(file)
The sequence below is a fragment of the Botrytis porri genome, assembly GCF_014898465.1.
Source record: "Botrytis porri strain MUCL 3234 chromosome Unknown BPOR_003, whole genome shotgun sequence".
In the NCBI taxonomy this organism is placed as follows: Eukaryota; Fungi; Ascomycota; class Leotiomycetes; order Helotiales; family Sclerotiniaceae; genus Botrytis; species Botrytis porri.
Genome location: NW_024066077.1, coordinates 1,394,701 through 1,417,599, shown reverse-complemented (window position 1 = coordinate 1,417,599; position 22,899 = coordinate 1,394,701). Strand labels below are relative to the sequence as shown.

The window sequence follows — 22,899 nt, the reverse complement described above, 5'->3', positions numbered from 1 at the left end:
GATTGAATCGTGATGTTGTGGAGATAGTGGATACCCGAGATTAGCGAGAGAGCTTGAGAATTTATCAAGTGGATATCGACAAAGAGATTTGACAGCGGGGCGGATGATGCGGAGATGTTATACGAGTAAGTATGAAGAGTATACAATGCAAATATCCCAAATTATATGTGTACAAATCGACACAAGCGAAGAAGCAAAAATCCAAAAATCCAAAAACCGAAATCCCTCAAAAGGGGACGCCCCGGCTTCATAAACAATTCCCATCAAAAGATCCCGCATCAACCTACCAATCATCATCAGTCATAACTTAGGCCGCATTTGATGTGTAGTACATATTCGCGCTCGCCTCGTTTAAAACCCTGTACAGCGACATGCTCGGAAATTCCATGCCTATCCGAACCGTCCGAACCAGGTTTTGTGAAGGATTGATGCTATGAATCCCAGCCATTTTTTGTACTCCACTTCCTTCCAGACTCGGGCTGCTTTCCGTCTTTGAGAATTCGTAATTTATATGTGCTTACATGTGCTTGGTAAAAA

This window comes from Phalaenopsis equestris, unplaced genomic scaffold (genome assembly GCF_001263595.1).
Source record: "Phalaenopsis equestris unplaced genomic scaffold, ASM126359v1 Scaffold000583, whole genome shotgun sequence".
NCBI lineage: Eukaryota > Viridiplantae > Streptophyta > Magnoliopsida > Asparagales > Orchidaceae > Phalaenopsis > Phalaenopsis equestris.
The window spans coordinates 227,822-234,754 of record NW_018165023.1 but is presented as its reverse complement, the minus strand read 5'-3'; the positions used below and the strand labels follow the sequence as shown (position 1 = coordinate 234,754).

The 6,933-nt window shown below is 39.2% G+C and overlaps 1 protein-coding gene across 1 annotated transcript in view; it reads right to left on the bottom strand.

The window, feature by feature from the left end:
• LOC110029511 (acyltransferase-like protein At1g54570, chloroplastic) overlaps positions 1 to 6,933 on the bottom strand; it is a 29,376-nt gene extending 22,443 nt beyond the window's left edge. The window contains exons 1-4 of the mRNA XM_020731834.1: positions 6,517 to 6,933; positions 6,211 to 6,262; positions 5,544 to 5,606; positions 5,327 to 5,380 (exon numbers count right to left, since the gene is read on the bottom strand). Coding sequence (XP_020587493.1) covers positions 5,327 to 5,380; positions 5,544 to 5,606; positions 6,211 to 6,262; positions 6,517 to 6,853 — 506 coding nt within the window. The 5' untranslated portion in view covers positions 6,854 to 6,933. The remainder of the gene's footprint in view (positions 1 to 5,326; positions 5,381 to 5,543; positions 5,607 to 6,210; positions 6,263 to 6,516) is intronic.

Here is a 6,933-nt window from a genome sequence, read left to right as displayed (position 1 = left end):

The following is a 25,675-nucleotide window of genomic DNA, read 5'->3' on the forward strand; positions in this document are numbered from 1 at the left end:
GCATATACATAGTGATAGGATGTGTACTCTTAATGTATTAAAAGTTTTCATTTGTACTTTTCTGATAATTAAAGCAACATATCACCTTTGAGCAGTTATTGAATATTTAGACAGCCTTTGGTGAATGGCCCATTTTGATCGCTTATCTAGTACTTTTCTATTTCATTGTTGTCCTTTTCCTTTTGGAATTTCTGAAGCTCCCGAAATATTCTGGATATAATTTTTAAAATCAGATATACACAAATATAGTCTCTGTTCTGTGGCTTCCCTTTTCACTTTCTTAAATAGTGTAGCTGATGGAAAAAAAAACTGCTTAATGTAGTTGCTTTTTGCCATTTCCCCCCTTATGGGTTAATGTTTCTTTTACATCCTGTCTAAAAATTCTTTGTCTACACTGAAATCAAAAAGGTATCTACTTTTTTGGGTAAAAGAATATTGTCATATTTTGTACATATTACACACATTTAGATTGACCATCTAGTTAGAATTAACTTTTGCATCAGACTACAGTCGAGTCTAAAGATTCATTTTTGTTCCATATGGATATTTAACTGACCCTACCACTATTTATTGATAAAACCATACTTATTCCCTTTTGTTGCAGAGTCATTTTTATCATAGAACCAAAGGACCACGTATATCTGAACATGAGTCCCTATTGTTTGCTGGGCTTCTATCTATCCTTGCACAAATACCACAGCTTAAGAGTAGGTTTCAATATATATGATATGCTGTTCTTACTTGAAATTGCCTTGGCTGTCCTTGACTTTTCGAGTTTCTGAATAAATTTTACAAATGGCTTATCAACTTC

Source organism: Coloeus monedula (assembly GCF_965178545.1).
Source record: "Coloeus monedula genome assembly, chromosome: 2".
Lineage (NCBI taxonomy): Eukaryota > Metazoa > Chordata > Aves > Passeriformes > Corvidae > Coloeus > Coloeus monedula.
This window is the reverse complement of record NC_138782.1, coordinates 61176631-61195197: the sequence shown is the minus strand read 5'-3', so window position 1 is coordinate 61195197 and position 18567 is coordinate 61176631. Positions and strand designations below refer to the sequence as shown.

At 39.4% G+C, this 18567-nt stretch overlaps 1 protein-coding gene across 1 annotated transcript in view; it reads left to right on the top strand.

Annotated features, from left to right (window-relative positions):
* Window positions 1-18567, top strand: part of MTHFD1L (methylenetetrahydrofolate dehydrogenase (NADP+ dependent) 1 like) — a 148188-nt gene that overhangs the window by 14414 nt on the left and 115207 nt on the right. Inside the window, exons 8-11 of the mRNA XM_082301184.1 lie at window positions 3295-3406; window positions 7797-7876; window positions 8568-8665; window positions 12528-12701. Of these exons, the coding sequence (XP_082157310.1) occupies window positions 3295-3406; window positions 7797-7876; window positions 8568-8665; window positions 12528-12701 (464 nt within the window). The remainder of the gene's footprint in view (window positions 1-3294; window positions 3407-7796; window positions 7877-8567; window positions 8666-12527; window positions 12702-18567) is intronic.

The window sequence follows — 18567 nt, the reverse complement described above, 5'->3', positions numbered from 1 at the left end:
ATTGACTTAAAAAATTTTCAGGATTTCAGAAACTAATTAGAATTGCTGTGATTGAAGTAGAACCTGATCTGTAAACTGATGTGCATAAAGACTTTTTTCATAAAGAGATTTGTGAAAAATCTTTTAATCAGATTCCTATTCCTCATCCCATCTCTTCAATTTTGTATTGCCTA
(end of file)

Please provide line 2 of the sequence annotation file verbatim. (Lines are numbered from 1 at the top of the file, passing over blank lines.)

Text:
Source record: "Botrytis porri strain MUCL 3234 chromosome Unknown BPOR_003, whole genome shotgun sequence".